Friday, 29 January 2016

Recommendation: Year's Best Weird Fiction Volume Two

Undertow Publication’s Year’s Best Weird Fiction series reaches its second volume, this time guest-edited by Kathe Koja alongside Michael Kelly. In comparison to the first volume (which I reviewed here), there are less stories this time that draw from the horror tradition of Lovecraft, Aickman, Ligotti & the like, and more dark fantasy. Whereas my memory of the first book is, perhaps erroneously, of stories of people isolated and alone, the stories here seem more concerned with the relationships between characters as a source of weirdness, whether those relationships be familial, romantic, civic, or more ambiguous. There seems to be more focus, too, on linguistic experiment and playfulness–exemplified by the two stories included by Carmen Maria Machado, once of which has the fantastic title Observations About Eggs From the Man Sitting Next to Me on a Flight from Chicago, Illinois to Cedar Rapids, Iowa. And it does exactly what it says on the tin.

There are twenty stories here, and as always each reader will likely have their favourites. Here are mine, with a few brief words why.

Wendigo Nights by Siobhan Carroll – the wendigo has, of course, been part of horror fiction dating back to at least Algernon Blackwood’s tale, but this story finds a new angle on it, featuring not an external creature (probably) but the internalised idea of ‘wendigo psychosis’. Centred around an stranded team of scientists at an Arctic research camp, it also owes something to The Thing's creeping paranoia. No bad thing.

Headache by Julio Cortázar­–not, of course, a new story, but one newly translated. And what a joy it is to read a ‘new’ Cortázar­ story; whilst maybe not quite up there with something like House Taken OverHeadache still has that characteristic aura of matter-of-fact strangeness. It tells of a group of people looking after creatures known as ‘mancuspias’, the exact nature of which is deliberately hard to visualise for the reader. The creatures’ keepers do not seem to know exactly what they are doing (or why) and as conditions deteriorate they increasing suffer from ailments like vertigo and migraines…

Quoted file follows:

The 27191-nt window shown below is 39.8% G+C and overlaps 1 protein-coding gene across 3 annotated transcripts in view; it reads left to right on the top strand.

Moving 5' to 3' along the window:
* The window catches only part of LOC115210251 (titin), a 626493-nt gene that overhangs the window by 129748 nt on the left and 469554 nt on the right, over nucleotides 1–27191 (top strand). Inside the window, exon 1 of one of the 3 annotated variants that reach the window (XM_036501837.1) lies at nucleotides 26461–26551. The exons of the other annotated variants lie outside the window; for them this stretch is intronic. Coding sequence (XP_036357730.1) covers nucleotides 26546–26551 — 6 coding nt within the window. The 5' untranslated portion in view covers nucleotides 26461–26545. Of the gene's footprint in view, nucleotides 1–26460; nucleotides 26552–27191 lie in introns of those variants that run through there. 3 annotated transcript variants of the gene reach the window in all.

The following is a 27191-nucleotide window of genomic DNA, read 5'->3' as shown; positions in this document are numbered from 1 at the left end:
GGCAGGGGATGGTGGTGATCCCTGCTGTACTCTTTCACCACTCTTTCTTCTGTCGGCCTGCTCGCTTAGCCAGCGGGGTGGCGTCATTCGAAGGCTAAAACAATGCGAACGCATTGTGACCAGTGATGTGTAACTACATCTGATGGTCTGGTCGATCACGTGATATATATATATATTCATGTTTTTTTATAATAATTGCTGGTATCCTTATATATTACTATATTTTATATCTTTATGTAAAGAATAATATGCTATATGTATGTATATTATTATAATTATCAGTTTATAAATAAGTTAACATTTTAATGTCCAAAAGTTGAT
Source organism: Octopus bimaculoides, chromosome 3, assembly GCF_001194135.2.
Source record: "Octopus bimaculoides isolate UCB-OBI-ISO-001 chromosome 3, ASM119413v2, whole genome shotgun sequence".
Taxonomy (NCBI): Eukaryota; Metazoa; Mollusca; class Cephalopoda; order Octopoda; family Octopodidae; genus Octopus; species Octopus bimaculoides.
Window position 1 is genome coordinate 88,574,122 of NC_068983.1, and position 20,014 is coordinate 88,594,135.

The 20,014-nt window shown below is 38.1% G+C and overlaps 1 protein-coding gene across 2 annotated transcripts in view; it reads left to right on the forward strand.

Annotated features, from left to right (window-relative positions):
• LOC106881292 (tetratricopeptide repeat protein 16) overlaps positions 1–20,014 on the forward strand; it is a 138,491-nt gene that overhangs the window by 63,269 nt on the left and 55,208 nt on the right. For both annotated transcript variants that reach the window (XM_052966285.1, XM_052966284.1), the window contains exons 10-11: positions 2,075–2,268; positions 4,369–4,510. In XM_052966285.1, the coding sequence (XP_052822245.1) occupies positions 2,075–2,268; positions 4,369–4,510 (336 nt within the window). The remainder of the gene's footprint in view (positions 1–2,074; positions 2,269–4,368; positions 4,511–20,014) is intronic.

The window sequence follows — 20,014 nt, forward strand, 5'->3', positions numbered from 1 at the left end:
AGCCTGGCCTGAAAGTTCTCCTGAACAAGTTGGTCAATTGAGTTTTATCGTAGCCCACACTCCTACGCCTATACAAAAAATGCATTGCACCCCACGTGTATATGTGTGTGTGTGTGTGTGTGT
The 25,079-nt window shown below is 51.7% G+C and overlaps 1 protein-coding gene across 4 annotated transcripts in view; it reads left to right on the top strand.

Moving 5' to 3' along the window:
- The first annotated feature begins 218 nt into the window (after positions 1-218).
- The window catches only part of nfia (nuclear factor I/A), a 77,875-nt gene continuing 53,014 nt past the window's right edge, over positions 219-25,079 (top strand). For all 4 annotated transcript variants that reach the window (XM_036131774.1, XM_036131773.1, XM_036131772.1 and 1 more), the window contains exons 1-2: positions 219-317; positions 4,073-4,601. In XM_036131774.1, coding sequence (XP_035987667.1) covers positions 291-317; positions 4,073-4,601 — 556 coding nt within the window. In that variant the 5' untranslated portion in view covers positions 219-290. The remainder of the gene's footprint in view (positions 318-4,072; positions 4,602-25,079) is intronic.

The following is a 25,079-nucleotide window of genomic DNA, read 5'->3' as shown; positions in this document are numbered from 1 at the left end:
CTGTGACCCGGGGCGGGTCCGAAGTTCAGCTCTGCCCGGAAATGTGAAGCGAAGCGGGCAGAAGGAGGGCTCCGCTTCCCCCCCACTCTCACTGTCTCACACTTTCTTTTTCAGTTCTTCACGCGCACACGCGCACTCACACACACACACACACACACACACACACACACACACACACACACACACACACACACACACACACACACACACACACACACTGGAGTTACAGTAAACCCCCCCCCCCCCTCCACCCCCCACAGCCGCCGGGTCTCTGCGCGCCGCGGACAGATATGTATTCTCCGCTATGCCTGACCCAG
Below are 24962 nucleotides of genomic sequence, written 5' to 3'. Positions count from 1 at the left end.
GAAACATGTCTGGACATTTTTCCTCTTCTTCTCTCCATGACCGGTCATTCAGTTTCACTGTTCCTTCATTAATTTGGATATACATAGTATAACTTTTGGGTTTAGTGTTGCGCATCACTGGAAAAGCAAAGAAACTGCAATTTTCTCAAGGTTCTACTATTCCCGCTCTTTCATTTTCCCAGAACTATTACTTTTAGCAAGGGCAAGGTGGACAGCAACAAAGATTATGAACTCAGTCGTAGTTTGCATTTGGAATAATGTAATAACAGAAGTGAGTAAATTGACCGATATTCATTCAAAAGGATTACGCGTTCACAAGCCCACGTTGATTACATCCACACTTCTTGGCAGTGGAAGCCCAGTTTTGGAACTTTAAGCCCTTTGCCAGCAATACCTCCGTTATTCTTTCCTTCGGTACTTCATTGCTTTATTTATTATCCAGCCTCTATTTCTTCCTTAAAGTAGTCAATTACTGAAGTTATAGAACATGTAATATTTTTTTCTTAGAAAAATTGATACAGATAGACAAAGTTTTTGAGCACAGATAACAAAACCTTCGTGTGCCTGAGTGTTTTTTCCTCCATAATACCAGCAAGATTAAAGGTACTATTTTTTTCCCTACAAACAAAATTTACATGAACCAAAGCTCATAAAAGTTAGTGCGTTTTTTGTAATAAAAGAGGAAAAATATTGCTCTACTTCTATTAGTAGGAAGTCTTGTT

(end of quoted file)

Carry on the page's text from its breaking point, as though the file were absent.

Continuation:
Nanny Anne and the Christmas Story by Karen Joy Fowler–a nanny tells the children in her charge a story, which may or may not have some relevance to their life. A story with an ambiguous, skilful blurring of what is real and what isn’t, and which plays on all sorts of childhood fears.

The Air We Breathe Is Stormy, Stormy by Rich Larson–a story similar in tone to some of the more horror themed material from Volume 1, the central character here is a man fleeing society and his responsibilities to work on an oil rig. There’s a mounting sense of tension as he thinks he sees someone or something in the dark and stormy waters, before an unforeseen emotional pressure change at the climax.

The Husband Stitch by Carmen Maria Machado–the other story by Machado might have the better title, but it doesn’t have the narrative and emotional punch of this one. A story of a woman’s sexual awakening and marriage, the weird element here only subtly intrudes, and the full, horrifying significance of it is only revealed towards the end.

Resurrection Points by Usman T. Malik­­–a story which uses the weird to explore political and religious conflict, Resurrection Points is centred on a young boy in Karachi with a miraculous power both to heal and make dead bodies move. As his sense of power grows so does the conflict and violence around him; the two strands of the allegory intertwine and together create a dramatic and disturbing climax.